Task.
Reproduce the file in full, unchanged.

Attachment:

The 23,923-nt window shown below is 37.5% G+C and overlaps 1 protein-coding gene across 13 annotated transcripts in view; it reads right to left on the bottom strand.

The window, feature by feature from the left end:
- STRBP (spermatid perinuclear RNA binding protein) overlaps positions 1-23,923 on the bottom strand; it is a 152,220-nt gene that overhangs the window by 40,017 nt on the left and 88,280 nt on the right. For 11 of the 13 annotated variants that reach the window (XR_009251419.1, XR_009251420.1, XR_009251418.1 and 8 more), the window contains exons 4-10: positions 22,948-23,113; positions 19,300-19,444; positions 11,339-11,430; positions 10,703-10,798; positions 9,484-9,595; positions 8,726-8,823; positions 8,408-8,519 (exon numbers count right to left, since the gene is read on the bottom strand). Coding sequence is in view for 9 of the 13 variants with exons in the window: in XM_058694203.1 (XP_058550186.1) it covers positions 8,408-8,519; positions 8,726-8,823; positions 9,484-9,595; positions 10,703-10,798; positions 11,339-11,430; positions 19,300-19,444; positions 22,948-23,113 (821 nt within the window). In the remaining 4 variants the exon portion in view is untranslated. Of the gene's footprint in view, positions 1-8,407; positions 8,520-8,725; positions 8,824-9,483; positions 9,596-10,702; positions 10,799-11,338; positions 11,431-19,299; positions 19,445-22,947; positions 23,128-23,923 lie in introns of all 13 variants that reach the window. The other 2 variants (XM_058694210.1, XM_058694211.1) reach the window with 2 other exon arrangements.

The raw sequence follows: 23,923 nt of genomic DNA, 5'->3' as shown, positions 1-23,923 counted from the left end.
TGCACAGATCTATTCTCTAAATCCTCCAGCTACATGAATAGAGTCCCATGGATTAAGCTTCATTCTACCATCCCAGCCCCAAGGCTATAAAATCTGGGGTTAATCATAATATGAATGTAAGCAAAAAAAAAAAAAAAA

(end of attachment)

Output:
The 23,923-nt window shown below is 37.5% G+C and overlaps 1 protein-coding gene across 13 annotated transcripts in view; it reads right to left on the bottom strand.

The window, feature by feature from the left end:
- STRBP (spermatid perinuclear RNA binding protein) overlaps positions 1-23,923 on the bottom strand; it is a 152,220-nt gene that overhangs the window by 40,017 nt on the left and 88,280 nt on the right. For 11 of the 13 annotated variants that reach the window (XR_009251419.1, XR_009251420.1, XR_009251418.1 and 8 more), the window contains exons 4-10: positions 22,948-23,113; positions 19,300-19,444; positions 11,339-11,430; positions 10,703-10,798; positions 9,484-9,595; positions 8,726-8,823; positions 8,408-8,519 (exon numbers count right to left, since the gene is read on the bottom strand). Coding sequence is in view for 9 of the 13 variants with exons in the window: in XM_058694203.1 (XP_058550186.1) it covers positions 8,408-8,519; positions 8,726-8,823; positions 9,484-9,595; positions 10,703-10,798; positions 11,339-11,430; positions 19,300-19,444; positions 22,948-23,113 (821 nt within the window). In the remaining 4 variants the exon portion in view is untranslated. Of the gene's footprint in view, positions 1-8,407; positions 8,520-8,725; positions 8,824-9,483; positions 9,596-10,702; positions 10,799-11,338; positions 11,431-19,299; positions 19,445-22,947; positions 23,128-23,923 lie in introns of all 13 variants that reach the window. The other 2 variants (XM_058694210.1, XM_058694211.1) reach the window with 2 other exon arrangements.

The raw sequence follows: 23,923 nt of genomic DNA, 5'->3' as shown, positions 1-23,923 counted from the left end.
TGCACAGATCTATTCTCTAAATCCTCCAGCTACATGAATAGAGTCCCATGGATTAAGCTTCATTCTACCATCCCAGCCCCAAGGCTATAAAATCTGGGGTTAATCATAATATGAATGTAAGCAAAAAAAAAAAAAAAA